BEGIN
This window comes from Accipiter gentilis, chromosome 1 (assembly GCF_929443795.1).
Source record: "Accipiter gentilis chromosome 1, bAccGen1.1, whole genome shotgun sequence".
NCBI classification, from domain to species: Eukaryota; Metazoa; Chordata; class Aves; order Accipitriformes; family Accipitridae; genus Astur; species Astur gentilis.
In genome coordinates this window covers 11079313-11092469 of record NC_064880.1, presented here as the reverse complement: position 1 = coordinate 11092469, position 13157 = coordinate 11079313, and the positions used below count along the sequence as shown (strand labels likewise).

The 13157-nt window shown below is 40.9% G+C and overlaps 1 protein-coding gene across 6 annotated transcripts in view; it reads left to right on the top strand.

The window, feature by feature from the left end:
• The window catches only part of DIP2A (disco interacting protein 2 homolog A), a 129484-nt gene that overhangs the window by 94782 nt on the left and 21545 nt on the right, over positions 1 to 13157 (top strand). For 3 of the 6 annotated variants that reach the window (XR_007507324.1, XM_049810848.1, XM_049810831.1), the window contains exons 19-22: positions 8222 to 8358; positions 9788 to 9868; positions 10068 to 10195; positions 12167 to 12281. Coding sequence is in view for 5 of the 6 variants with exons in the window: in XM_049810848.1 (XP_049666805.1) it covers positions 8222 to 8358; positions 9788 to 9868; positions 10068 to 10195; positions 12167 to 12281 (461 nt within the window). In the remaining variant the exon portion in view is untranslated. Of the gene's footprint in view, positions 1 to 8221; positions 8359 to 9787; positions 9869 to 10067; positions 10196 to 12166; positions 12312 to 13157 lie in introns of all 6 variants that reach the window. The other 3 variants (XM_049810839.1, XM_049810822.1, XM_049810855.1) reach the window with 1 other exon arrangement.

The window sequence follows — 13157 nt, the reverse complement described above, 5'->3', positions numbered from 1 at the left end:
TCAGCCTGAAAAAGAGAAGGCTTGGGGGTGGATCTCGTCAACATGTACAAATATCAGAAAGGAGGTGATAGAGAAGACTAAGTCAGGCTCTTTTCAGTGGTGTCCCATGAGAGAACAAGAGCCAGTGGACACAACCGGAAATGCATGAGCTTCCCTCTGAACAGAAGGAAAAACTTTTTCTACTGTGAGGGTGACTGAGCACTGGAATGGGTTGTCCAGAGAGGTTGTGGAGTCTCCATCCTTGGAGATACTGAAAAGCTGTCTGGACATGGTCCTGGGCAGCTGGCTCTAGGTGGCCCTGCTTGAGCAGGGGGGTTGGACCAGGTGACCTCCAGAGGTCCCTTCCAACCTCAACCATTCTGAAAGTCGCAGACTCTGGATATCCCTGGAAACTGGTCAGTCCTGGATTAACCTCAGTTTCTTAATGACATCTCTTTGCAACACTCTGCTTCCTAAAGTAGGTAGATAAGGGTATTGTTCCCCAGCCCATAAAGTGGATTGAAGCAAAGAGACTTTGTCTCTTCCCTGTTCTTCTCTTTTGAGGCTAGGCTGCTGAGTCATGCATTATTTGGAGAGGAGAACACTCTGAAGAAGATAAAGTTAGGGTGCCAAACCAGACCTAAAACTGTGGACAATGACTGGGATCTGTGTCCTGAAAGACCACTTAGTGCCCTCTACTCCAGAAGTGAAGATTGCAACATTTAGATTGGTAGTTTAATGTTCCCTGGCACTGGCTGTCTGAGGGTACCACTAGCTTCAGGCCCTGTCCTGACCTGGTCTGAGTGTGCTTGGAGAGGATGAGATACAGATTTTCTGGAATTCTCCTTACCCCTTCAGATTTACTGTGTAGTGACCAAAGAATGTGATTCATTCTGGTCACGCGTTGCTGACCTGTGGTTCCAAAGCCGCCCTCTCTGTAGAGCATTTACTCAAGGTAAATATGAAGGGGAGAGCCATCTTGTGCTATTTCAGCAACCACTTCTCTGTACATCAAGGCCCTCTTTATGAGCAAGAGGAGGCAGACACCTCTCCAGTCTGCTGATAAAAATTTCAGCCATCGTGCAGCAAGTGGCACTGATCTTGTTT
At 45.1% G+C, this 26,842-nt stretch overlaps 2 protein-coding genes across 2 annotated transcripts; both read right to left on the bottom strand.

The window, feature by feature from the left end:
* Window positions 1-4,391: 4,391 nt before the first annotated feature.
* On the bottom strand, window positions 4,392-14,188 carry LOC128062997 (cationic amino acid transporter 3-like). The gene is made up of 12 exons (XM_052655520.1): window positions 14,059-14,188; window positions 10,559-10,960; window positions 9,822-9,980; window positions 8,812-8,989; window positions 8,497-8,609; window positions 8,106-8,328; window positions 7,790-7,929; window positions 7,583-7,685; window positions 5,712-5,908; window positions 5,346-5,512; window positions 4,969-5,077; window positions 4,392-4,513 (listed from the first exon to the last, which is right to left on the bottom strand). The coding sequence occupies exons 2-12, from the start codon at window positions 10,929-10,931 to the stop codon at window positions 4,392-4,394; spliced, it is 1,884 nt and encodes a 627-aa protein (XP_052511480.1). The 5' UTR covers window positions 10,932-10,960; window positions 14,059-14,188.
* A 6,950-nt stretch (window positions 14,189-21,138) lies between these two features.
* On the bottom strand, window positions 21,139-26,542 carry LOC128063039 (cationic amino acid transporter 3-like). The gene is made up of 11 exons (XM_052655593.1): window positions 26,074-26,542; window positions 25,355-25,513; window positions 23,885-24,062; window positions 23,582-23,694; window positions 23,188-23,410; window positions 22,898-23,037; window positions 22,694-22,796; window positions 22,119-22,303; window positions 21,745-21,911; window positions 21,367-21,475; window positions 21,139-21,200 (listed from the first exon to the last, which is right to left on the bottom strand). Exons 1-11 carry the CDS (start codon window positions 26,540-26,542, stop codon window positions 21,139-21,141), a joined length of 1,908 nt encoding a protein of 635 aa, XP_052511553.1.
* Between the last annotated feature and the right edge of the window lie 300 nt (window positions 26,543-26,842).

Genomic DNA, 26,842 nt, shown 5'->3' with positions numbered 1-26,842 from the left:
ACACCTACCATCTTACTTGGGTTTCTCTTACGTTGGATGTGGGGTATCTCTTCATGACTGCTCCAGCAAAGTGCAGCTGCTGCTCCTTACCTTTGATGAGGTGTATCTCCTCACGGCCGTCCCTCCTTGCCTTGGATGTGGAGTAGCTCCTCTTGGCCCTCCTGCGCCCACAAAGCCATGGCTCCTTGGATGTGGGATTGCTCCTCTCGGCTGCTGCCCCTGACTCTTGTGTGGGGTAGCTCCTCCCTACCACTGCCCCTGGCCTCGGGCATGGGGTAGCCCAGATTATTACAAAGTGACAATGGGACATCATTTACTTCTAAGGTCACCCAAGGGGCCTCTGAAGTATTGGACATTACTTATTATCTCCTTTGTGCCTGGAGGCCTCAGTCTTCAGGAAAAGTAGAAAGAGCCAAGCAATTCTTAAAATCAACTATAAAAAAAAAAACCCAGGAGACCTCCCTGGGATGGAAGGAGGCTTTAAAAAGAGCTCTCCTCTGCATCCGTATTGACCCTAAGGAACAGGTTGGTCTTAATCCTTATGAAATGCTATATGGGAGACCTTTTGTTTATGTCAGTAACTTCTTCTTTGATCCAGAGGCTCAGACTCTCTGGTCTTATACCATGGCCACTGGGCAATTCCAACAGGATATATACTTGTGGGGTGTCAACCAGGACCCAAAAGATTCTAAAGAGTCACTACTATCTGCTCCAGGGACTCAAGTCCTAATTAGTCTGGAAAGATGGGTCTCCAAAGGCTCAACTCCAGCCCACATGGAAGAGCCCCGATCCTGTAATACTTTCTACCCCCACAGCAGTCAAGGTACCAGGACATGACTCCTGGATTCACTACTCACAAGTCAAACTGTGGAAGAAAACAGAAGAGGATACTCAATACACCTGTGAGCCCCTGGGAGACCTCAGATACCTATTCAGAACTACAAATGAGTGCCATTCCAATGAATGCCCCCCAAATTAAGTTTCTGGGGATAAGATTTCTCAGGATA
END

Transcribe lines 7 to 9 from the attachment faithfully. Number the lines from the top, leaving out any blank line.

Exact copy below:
• The window catches only part of DIP2A (disco interacting protein 2 homolog A), a 129484-nt gene that overhangs the window by 94782 nt on the left and 21545 nt on the right, over positions 1 to 13157 (top strand). For 3 of the 6 annotated variants that reach the window (XR_007507324.1, XM_049810848.1, XM_049810831.1), the window contains exons 19-22: positions 8222 to 8358; positions 9788 to 9868; positions 10068 to 10195; positions 12167 to 12281. Coding sequence is in view for 5 of the 6 variants with exons in the window: in XM_049810848.1 (XP_049666805.1) it covers positions 8222 to 8358; positions 9788 to 9868; positions 10068 to 10195; positions 12167 to 12281 (461 nt within the window). In the remaining variant the exon portion in view is untranslated. Of the gene's footprint in view, positions 1 to 8221; positions 8359 to 9787; positions 9869 to 10067; positions 10196 to 12166; positions 12312 to 13157 lie in introns of all 6 variants that reach the window. The other 3 variants (XM_049810839.1, XM_049810822.1, XM_049810855.1) reach the window with 1 other exon arrangement.

The window sequence follows — 13157 nt, the reverse complement described above, 5'->3', positions numbered from 1 at the left end:
TCAGCCTGAAAAAGAGAAGGCTTGGGGGTGGATCTCGTCAACATGTACAAATATCAGAAAGGAGGTGATAGAGAAGACTAAGTCAGGCTCTTTTCAGTGGTGTCCCATGAGAGAACAAGAGCCAGTGGACACAACCGGAAATGCATGAGCTTCCCTCTGAACAGAAGGAAAAACTTTTTCTACTGTGAGGGTGACTGAGCACTGGAATGGGTTGTCCAGAGAGGTTGTGGAGTCTCCATCCTTGGAGATACTGAAAAGCTGTCTGGACATGGTCCTGGGCAGCTGGCTCTAGGTGGCCCTGCTTGAGCAGGGGGGTTGGACCAGGTGACCTCCAGAGGTCCCTTCCAACCTCAACCATTCTGAAAGTCGCAGACTCTGGATATCCCTGGAAACTGGTCAGTCCTGGATTAACCTCAGTTTCTTAATGACATCTCTTTGCAACACTCTGCTTCCTAAAGTAGGTAGATAAGGGTATTGTTCCCCAGCCCATAAAGTGGATTGAAGCAAAGAGACTTTGTCTCTTCCCTGTTCTTCTCTTTTGAGGCTAGGCTGCTGAGTCATGCATTATTTGGAGAGGAGAACACTCTGAAGAAGATAAAGTTAGGGTGCCAAACCAGACCTAAAACTGTGGACAATGACTGGGATCTGTGTCCTGAAAGACCACTTAGTGCCCTCTACTCCAGAAGTGAAGATTGCAACATTTAGATTGGTAGTTTAATGTTCCCTGGCACTGGCTGTCTGAGGGTACCACTAGCTTCAGGCCCTGTCCTGACCTGGTCTGAGTGTGCTTGGAGAGGATGAGATACAGATTTTCTGGAATTCTCCTTACCCCTTCAGATTTACTGTGTAGTGACCAAAGAATGTGATTCATTCTGGTCACGCGTTGCTGACCTGTGGTTCCAAAGCCGCCCTCTCTGTAGAGCATTTACTCAAGGTAAATATGAAGGGGAGAGCCATCTTGTGCTATTTCAGCAACCACTTCTCTGTACATCAAGGCCCTCTTTATGAGCAAGAGGAGGCAGACACCTCTCCAGTCTGCTGATAAAAATTTCAGCCATCGTGCAGCAAGTGGCACTGATCTTGTTT